Title:
0402 Tracking Intro

Description:

So, I'd like to take my students on a little journey to Stanford

and show them our selfdriving car that uses sensors to sense the environment.

So let me dive into the class pretty much right now.

So, in our last class, we talked about localization.

We had a robot that lived in an environment and that could use its sensors

to determine where in the environment it is.

Here you can see the Google selfdriving car using a road map localizing itself.

But in addition, what is shown here in red are measurements of other vehicles.

The car uses lasers and radars to track other vehicles, and today we're going to talk about how to find other cars.

The reason why we would like to find other cars is because we wouldn't want to run into them.

We have to understand how to interpret sensor data to make assessments,

not just where these other cars are as in the localization case,

but also how fast they're moving

so you can drive in a way that avoids collisions with them in the future.

That's important = not just for cars.

It matters for pedestrians and for bicyclists.

Understand where other cars are and making predictions where they're going to move

is absolutely essential for safe driving in the Google car project.

[Tracking]

So in this class we're going to talk about tracking.

And the technique I'd like to teach you is called a Kalman filter.

This is an insanely popular technique for estimating the state of a system.

It's actually very similar to the probabilistic localization method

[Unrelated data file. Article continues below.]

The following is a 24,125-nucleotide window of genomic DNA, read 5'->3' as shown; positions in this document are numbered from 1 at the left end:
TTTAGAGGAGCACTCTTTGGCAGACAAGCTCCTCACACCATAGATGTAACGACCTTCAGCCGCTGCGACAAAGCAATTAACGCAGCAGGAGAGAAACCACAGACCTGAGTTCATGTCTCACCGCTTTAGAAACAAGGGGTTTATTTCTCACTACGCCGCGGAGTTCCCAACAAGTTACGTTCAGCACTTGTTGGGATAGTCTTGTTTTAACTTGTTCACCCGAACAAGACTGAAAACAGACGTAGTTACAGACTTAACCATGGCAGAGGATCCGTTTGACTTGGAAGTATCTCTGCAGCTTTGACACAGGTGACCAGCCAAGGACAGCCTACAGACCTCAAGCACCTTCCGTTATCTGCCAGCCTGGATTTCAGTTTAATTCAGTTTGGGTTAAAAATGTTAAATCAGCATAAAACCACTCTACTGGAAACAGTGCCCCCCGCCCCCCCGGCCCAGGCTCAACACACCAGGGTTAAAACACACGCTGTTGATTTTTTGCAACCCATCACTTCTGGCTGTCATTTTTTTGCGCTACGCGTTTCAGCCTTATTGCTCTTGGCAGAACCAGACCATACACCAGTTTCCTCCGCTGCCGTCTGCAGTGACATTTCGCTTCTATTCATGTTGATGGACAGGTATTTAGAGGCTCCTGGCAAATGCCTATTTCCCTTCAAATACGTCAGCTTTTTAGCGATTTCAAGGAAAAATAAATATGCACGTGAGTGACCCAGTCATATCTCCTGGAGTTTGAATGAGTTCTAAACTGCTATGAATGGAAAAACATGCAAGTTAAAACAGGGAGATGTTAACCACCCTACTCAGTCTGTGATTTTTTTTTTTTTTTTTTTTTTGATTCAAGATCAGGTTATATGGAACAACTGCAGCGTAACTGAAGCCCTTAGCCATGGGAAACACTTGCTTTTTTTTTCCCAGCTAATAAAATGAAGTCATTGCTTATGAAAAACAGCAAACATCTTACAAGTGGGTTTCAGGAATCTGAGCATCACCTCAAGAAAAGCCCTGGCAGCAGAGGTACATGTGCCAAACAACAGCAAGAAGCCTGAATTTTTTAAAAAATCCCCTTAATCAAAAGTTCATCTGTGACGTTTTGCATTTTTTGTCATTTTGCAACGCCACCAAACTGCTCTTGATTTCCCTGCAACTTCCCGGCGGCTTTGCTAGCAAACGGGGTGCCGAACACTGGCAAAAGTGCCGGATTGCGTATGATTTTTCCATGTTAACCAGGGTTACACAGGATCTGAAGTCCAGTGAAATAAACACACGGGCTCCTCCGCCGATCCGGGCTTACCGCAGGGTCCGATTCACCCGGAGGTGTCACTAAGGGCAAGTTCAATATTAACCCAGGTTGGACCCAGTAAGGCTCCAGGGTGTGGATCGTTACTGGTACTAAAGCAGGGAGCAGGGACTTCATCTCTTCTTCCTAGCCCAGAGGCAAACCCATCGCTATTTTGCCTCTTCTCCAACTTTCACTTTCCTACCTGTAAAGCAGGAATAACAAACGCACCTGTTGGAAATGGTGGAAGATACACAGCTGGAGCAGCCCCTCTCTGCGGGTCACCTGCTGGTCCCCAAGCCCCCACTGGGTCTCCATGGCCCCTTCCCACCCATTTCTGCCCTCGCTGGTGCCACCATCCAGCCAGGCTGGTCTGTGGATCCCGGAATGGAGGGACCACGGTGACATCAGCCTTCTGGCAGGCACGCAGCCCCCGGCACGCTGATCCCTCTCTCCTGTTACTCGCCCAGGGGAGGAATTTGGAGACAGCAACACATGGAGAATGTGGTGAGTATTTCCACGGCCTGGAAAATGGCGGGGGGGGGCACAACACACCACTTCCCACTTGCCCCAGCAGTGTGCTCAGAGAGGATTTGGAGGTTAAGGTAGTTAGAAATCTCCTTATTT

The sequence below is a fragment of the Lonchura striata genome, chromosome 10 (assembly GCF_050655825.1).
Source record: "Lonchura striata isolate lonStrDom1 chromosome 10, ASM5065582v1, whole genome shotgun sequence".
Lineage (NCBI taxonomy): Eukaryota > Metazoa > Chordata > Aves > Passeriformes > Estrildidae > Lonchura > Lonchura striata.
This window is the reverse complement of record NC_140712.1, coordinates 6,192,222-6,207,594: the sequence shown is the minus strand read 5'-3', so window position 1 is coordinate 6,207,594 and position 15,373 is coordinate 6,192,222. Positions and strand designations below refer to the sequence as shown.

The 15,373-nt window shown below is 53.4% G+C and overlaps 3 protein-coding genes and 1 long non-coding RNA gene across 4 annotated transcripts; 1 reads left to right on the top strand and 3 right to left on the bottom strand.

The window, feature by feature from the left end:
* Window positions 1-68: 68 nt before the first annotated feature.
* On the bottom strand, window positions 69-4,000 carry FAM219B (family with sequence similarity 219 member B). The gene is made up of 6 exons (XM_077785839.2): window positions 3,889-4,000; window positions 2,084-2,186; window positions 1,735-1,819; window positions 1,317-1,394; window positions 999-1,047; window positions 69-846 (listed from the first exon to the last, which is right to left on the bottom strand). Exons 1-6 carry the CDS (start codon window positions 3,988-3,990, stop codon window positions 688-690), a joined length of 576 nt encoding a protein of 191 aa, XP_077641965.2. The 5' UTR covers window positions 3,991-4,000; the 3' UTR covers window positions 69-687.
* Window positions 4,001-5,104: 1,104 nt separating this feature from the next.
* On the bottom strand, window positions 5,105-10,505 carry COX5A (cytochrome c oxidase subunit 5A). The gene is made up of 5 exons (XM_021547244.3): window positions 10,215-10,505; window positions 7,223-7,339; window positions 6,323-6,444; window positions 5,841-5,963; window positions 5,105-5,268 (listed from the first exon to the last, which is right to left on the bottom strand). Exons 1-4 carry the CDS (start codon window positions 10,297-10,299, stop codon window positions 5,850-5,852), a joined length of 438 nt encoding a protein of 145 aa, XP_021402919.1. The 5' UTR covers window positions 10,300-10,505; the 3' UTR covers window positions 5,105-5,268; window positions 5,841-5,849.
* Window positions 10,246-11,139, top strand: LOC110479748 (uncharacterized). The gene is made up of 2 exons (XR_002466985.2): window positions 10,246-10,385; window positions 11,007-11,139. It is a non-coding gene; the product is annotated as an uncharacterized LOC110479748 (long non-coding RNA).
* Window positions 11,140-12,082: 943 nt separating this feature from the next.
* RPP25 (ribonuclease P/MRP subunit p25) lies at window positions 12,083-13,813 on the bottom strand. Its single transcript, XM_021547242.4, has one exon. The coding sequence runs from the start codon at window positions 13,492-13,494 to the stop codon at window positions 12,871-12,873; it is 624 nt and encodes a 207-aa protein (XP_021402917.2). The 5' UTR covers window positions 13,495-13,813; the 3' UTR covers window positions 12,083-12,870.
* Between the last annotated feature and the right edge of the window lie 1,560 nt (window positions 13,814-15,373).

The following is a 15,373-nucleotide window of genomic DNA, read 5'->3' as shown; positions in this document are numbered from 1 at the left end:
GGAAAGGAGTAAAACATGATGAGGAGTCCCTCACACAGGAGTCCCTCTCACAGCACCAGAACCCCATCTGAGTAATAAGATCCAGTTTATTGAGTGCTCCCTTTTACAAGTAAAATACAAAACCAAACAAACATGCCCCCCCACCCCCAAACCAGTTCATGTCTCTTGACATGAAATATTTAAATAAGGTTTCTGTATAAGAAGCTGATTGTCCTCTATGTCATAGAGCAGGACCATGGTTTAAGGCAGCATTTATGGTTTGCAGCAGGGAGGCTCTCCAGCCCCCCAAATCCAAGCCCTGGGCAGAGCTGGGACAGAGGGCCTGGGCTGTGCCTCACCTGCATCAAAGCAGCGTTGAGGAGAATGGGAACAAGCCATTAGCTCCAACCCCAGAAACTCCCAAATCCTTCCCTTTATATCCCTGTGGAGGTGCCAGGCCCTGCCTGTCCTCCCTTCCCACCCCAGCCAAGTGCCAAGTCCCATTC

we talked in the previous classMonte Carlo localization.

The primary differences are that Kalman filters estimate a continuous state

whereas in Monte Carlo localization we are forced to chop the world into discrete places.

As a result, the Kalman filter happens to give us a unimodal distribution

and I'll tell you in a second what that means

whereas Monte Carlo was fine with multimodal distributions.

Both of these techniques are applicable to robot localization and tracking other vehicles.

In fact, in a later class, we're going to learn about particle filters,

which are yet another way to address the same problem,

and indeed they are actually continuous and multimodal.

But for the time being, let's look into Kalman filters

and ignore these other two families of methods.

Let me start with a example. Consider the car done here.

Let's assume the it sees as its measurement, an object here, here, here,

here, and here for the times t = 0, t = 1, t = 2, and t = 3.

Where would you assume the object would be at t = 4? Check one of those 3 boxes.